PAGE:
The following cast in Loren Coleman’s personal collection (now at the International Cryptozoology Museum) shows the legacy it owes to the Tschernezky-Cohn designs of the Shipton casting.
Needless to say, next sketches resulted, such as Ivan T. Sanderson’s drawing identified as “(9) ABSM (Meh-Teh). From photo of cast made from photo of print in snow, by Eric Shipton,” (below). The sketch demonstrates what Tschernezky said he did, via a different kind of cast copy that Sanderson owned, in which the Tschernezky-reconstructed left foot (with hallux on the left) was pressed into snow, cement, or plaster to create a mirror of the footprint (with a hallux image on the right).
Amazingly, even in these discussions of the primary Shipton print, few have figured out that what we are looking at is the imprint of a left foot. Above are the tracks of a human infant, with the left footprint on the left, and the right footprint on the right. But if you fill these depressions, and cast these two tracks in plaster, they flip over and people are confused.
So we arrive at Jeff Meldrum’s interesting new reconstructions of the Shipton cast – on the right – (and the Cronin cast – on the left):
Meldrum’s cast on the left is his newly imagined configuration, from the 1951 Shipton track.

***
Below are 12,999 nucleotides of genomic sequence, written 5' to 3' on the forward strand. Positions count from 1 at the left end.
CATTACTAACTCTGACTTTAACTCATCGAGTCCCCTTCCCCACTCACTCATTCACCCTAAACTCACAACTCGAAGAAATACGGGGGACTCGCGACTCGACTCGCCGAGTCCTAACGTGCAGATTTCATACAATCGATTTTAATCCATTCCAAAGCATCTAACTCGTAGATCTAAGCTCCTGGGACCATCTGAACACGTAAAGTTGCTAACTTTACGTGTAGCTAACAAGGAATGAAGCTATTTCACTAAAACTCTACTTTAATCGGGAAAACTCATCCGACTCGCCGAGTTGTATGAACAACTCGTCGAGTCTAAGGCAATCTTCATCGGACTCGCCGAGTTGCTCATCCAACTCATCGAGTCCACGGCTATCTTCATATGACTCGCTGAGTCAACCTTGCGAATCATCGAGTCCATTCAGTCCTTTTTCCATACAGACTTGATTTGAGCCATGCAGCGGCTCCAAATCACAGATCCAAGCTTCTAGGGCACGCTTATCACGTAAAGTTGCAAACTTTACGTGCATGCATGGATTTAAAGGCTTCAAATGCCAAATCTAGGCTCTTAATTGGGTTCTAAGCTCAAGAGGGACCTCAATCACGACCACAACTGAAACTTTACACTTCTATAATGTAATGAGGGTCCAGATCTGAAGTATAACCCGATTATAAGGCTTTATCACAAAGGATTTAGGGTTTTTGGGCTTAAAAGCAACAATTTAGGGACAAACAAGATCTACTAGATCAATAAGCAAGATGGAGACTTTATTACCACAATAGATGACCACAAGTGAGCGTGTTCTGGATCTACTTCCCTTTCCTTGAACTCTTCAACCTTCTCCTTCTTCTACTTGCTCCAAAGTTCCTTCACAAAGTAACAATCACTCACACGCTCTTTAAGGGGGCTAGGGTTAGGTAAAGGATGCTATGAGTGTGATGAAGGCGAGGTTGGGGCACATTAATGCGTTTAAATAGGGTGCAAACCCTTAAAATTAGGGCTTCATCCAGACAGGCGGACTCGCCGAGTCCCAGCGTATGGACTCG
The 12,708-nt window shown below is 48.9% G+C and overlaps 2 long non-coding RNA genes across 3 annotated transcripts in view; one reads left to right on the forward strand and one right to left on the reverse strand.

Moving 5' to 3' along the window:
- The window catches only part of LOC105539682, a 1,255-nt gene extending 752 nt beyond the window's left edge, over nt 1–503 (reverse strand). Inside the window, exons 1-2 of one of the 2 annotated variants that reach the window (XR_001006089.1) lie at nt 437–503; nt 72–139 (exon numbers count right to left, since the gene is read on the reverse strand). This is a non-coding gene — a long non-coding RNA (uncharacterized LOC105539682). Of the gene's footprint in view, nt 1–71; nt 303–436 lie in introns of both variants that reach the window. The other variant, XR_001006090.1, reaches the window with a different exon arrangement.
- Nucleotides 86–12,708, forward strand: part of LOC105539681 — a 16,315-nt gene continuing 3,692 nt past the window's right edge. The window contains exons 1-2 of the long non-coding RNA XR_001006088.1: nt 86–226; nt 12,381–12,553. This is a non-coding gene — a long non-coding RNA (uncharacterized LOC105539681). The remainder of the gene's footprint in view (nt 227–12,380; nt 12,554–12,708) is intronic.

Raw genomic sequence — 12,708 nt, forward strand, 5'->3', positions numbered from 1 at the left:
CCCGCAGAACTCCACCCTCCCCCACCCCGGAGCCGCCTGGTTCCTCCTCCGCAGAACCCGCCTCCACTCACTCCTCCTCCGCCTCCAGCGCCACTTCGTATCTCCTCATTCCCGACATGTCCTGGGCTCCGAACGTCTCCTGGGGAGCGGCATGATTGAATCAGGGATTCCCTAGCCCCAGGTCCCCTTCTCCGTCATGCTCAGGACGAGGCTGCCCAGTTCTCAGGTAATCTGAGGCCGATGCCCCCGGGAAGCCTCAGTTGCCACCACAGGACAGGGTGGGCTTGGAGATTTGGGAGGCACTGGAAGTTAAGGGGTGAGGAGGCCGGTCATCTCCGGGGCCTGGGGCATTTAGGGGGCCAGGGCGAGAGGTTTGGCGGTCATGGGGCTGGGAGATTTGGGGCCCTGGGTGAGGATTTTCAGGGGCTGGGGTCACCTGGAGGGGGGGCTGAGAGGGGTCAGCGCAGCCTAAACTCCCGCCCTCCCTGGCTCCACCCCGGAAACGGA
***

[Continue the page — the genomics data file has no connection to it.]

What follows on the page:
Meldrum sees the Shipton track heel as narrowing and the area around it having been caused by melting. John Napier, Jeff Meldrum, yours truly, Loren Coleman, and others have discussed, in lectures and print for years, that the heel of the Shipton/Ward individual print appears to be distorted by melting. Melting in snow can occur due to the sun, from elevated temperatures, from evaporation, and then be enhanced by wind direction. Therefore, the fact that enlargement would be most visible in the heel is not abnormal.
Meldrum’s caption about his casts, explains: “I did my own reconstruction of the print based on a slightly different interpretation of the relation of the footprint to the pattern of melted ice, giving the foot a more pongid appearance with a tapered heel and divergent great toe (on the right). The enlarged second digit is likely explained as a pathology, i.e. macrodactyly. The other cast is my attempt at reconstructing the foot responsible for the tracks discovered in the Arun Valley by the McNeeley-Cronin expedition.” April 4, 2012.
Meldrum’s cast appears to have been made of a right foot so the human eye can “see” it as the viewer first sees the Shipton imprint in the snow in 1951.
But below I have flipped the cast photograph to actually match the bottom of the foot that would have made the left foot print. As you can see, the appearance is difficult for the human brain to comprehend, upon first viewing it. How can any primate have a foot like this, the brain seems to ask itself? Our eye is so familiar with the “Shipton track,” the Meldrum Shipton reconstruction looks like it is from an alien. But look at it for awhile. You’ll get use to it.